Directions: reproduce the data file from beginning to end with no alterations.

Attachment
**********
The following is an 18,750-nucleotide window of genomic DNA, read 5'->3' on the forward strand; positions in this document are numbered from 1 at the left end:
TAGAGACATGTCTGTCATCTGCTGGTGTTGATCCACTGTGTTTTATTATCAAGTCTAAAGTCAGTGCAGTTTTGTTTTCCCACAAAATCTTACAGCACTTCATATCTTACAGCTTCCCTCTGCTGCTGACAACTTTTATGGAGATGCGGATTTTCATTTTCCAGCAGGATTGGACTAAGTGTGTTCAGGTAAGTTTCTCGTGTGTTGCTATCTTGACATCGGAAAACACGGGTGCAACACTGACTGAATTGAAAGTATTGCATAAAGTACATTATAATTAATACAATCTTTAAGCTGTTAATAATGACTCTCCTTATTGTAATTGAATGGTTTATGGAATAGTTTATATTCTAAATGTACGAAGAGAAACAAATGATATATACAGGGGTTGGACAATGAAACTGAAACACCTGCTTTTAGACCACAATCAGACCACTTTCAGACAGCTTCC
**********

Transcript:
The following is an 18,750-nucleotide window of genomic DNA, read 5'->3' on the forward strand; positions in this document are numbered from 1 at the left end:
TAGAGACATGTCTGTCATCTGCTGGTGTTGATCCACTGTGTTTTATTATCAAGTCTAAAGTCAGTGCAGTTTTGTTTTCCCACAAAATCTTACAGCACTTCATATCTTACAGCTTCCCTCTGCTGCTGACAACTTTTATGGAGATGCGGATTTTCATTTTCCAGCAGGATTGGACTAAGTGTGTTCAGGTAAGTTTCTCGTGTGTTGCTATCTTGACATCGGAAAACACGGGTGCAACACTGACTGAATTGAAAGTATTGCATAAAGTACATTATAATTAATACAATCTTTAAGCTGTTAATAATGACTCTCCTTATTGTAATTGAATGGTTTATGGAATAGTTTATATTCTAAATGTACGAAGAGAAACAAATGATATATACAGGGGTTGGACAATGAAACTGAAACACCTGCTTTTAGACCACAATCAGACCACTTTCAGACAGCTTCC